Built between 1959 and 1965 on the shores of Loch Awe, it was the first reversible pumped storage hydro system on its scale to be built in the world.
It was built by a 4,000-strong workforce, including 1,300 known as "Tunnel Tigers", the men at the forefront of the work who drilled, blasted and cleared the rocks from the inside of the mountain.
Drax Group, which owns the power station, has now unveiled a tartan created in memory of those who died, which features 15 strands of a special dark blue thread to represent those who died.
Ian Kinnaird, head of hydro at Drax, said: "Building this unique power station was an astonishing feat of engineering, completed in challenging conditions.
"The work was physically demanding and, at times, incredibly dangerous. Sadly, during the course of the construction, 15 men lost their lives.
"When we were commissioning this new tartan, we decided it was a fitting tribute to incorporate 15 dark blue threads in memory of those who tragically died - many of whom were very young."
One of those who died was Edward Gallagher, 23, from Donegal, who was engaged to Barbara McCabe, now 81, who lives in the Inverness area.
The couple got engaged on December 21, 1961 and were planning to get married the following September.
However, just before Easter 1962 loose rock in the ceiling of a tunnel fell down, the force of which was so strong it pulled Edward out of his protective footwear.
Mrs McCabe said: "He was such a lovely, lovely man. Eddie's father sent me a telegram and what it said was: 'Is Eddie alright?' I didn't know what it meant, I was busy getting ready for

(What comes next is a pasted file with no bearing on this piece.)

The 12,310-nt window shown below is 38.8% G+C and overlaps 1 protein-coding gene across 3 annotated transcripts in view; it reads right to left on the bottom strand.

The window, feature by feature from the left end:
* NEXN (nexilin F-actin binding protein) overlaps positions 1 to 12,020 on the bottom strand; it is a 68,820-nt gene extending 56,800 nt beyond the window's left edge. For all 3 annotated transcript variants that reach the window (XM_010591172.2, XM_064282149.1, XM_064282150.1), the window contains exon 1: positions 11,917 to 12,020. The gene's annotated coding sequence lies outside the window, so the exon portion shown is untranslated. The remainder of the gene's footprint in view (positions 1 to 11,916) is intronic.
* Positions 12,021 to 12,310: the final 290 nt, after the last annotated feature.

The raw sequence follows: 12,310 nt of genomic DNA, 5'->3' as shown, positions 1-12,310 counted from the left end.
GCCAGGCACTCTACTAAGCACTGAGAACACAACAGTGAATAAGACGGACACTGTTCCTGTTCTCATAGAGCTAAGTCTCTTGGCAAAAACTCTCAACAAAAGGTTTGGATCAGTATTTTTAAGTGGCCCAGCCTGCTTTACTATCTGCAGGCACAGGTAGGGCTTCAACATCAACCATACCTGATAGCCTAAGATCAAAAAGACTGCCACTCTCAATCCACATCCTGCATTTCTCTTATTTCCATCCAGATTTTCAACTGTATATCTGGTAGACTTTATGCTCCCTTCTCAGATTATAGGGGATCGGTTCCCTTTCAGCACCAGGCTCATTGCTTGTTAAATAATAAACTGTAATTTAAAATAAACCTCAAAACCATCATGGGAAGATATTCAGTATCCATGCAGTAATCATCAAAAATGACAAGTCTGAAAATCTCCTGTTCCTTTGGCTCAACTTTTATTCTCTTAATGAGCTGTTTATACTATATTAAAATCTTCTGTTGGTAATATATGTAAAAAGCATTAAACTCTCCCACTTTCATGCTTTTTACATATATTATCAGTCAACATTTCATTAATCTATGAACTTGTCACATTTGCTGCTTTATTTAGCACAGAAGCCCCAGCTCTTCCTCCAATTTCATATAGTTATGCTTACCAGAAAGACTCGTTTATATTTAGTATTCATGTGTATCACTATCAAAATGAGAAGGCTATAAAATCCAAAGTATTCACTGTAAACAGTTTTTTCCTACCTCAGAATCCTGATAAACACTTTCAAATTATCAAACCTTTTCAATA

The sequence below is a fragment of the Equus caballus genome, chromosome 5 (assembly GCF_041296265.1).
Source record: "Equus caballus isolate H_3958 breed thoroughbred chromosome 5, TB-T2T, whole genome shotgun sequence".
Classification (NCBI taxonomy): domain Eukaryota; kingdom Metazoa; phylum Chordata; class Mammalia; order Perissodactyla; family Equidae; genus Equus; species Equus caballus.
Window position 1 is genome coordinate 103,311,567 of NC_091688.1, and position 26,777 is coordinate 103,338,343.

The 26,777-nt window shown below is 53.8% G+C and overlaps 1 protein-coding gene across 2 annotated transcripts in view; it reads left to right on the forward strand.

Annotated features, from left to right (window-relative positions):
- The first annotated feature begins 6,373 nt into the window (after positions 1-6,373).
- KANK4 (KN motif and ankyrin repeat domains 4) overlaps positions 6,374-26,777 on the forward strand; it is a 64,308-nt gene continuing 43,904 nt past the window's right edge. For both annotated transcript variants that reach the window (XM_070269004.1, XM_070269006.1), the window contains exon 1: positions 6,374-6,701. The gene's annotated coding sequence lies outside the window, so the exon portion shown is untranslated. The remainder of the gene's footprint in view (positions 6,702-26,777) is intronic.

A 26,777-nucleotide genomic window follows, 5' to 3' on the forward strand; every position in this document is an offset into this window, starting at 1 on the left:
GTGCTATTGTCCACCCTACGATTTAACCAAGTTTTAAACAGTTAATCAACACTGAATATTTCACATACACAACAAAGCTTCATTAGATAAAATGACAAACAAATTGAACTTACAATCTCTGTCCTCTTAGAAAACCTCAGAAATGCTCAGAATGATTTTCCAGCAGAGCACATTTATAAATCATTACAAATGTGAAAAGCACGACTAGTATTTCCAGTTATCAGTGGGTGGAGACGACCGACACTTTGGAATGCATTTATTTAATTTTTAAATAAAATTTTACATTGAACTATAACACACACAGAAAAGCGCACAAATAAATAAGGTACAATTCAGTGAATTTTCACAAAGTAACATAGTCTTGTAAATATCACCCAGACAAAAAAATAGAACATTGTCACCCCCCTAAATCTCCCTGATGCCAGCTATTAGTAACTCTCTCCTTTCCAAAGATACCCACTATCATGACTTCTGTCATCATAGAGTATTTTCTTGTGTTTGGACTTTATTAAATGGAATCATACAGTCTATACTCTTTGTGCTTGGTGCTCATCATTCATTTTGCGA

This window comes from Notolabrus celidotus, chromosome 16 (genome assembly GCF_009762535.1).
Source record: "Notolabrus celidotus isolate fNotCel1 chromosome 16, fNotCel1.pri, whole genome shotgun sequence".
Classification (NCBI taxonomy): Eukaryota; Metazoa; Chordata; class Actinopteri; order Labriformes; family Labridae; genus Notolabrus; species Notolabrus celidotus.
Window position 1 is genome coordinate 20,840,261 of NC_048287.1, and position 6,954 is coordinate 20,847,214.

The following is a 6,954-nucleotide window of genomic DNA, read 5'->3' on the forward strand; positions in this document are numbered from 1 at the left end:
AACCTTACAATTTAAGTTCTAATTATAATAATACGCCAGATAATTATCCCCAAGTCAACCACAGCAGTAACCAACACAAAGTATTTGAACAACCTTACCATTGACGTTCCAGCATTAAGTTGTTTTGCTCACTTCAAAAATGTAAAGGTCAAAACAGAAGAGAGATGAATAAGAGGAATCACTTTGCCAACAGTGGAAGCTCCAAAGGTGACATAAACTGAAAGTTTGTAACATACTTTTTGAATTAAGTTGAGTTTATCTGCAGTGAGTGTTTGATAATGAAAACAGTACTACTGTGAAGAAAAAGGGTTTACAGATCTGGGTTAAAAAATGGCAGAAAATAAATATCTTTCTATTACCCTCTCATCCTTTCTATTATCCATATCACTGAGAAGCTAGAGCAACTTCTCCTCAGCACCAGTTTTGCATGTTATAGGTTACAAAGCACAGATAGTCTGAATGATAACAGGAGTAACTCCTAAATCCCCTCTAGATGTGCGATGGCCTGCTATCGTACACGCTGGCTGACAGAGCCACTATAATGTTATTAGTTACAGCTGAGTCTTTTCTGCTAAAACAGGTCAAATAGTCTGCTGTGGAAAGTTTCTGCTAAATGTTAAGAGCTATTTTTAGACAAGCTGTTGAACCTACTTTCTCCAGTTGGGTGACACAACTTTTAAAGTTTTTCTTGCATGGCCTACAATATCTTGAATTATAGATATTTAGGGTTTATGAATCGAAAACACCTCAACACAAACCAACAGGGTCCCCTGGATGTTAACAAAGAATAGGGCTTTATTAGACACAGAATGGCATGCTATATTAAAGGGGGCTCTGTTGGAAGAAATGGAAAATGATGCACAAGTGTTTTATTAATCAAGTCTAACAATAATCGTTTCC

Eddie coming down so we could spend Easter together.
"He shouldn't have been at work, but he'd swapped shifts with someone else who wanted to go home early for Easter - that was what Eddie was like. He was a great young man, always doing things like that to help people."
Mr Gallagher's father travelled across from Ireland and they went together to the cottage hospital at Oban, Argyll and Bute, where Edward was being treated.
She said: "When I saw Eddie, there wasn't a mark on his face - but we were told his injuries were so severe there was no hope of survival. He passed away in the early hours of Easter Monday - the 23rd of April 1962."
Commenting on the tartan, she said: "I think it's a lovely way to make sure Eddie and the others who died are always remembered."
Hollowing out the Ben Cruachan mountain in Argyll and Bute was done by hand-drilling two to three-metre-deep holes into the granite rockface.
Gelignite was packed into the drilled holes and detonated, and blasted rocks were then removed by bulldozers, trucks and shovels, before drilling began on a fresh section of exposed granite.
Eventually, some 220,000 cubic metres of rubble was removed.
The 15 men who died are remembered at Cruachan in a mural on the wall of the turbine hall at the heart of the power station and now visitors to the Hollow Mountain visitor centre will see the new tartan waistcoats worn by guides and on scarves for sale in the visitor shop.
The new tartan, made by Kinloch Anderson in Edinburgh, is based on the Clan MacColl Sett in a nod to Sir Edward MacColl, the pioneer of Cruachan power station.